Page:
An IRLO. But, now I’m confused. Maybe we should leave things as they were. Carry on.

Have you ever had an official Myers Briggs administered to you? What’s your type?

For those of you who know Myers Briggs talk — what changes would you make?

For those who have no idea what I’m talking about — how’d you make it this far?


3 Ways to Guarantee Success – By Dr. John Maxwell

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Thanks to University of Kentucky girl’s basketball coach Matthew Mitchell for bringing Dr. John Maxwell to our church last night. Coach Mitchell is starting a foundation to give back to the community of Lexington and this was one of the first events.

I’ve heard John Maxwell several times and read many of his books, but I actually think he’s getting better with age. What a blessing to hear him.

Maxwell shared 3 ways to guarantee success.

(These are my notes – basically nuggets from his talk – capturing them as close as I could to what he said.)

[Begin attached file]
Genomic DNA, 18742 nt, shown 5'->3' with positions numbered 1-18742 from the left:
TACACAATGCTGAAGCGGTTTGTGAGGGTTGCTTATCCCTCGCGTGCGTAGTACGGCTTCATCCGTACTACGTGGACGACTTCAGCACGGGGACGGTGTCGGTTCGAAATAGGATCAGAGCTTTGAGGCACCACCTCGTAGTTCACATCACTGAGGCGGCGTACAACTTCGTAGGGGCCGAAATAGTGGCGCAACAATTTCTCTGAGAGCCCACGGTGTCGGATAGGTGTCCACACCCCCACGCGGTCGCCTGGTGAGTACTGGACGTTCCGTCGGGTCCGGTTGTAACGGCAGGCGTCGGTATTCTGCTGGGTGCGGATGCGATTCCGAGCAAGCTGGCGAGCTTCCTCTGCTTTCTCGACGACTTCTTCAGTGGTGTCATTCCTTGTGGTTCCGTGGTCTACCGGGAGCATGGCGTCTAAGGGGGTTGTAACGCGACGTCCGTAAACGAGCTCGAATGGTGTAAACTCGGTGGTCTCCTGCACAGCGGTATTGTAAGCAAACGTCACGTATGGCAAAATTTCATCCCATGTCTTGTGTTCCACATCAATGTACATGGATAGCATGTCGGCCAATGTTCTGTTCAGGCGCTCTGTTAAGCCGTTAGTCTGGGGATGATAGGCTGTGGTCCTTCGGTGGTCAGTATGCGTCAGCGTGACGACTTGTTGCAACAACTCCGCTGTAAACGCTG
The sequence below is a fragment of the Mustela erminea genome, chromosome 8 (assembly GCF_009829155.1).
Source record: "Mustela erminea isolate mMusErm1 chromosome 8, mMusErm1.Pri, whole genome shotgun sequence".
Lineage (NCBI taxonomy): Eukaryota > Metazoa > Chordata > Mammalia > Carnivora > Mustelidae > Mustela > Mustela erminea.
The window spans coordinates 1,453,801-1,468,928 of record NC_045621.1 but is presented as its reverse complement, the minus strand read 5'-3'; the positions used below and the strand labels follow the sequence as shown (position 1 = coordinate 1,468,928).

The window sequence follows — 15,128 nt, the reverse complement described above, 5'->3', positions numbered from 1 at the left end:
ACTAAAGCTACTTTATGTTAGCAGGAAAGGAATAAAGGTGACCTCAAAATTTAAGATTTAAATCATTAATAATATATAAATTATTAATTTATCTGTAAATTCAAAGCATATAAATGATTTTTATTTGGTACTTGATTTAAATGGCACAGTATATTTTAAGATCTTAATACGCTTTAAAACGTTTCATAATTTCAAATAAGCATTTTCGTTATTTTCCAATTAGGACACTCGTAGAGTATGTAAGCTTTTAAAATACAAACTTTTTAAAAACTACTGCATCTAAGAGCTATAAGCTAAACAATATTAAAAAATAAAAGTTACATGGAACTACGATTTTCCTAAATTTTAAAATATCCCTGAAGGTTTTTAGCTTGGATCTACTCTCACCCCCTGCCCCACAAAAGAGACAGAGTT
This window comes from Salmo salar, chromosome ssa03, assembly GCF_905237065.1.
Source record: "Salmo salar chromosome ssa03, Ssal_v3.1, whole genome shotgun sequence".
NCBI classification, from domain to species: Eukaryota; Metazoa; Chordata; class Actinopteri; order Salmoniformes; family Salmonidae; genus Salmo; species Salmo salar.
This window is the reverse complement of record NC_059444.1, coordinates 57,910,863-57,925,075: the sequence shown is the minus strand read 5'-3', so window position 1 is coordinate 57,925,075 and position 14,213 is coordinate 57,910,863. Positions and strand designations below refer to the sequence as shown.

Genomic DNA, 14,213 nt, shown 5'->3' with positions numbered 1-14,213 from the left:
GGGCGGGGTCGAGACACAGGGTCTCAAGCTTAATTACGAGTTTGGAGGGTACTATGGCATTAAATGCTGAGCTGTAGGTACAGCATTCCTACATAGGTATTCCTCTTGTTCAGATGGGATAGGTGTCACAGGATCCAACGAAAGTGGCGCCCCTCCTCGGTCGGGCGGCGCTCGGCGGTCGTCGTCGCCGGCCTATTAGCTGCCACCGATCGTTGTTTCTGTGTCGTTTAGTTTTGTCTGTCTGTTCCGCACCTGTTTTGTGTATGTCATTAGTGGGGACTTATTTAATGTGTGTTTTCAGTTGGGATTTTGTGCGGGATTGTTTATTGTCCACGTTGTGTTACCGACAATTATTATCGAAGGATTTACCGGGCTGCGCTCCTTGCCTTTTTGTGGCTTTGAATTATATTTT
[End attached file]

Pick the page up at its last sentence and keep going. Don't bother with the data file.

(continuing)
1. Knowing my purpose in life.

There 2 great days in a person’s life.

*The day you discover why you were born.

Most people know when but they don’t know why. If you discover your why you’ll discover your way.

There are two paths to discovery.

First path is 75% effective.
Discover your passion. That normally leads to purpose.
Passion is the fuel that will take you where you want to go.

Second path is 100% effective.
Passion plus giftedness. Or strength.

Combine your passion with what you do well.

2. Growing to my maximum potential.

Growth is not automatic. You have to be intentional.

Most people accept their life. Few lead their life.

There’s no coasting on the road to success. You’ve got to have a plan for growth.

A growth environment is one where others are ahead of me. If you’re at the head of the class — you’re in the wrong class.

(He shared a lot here on what a growth environment is like. I wish I could have captured more of it, but sometimes he was giving a list before I knew there was another list. :) But, I’m sure it’s either in one of his 76 books or there’s another book on the way.)

Nothing is more sad that waking up one day and there be no more mountains to climb.

3. Sowing seeds that benefit others.

Highly successful people know there’s a line they cross from success to significance.

You cross that line when you understand that the seeds you sow in others are more important than the harvest you reap.

Thank you Dr. Maxwell. I for one want to be successful.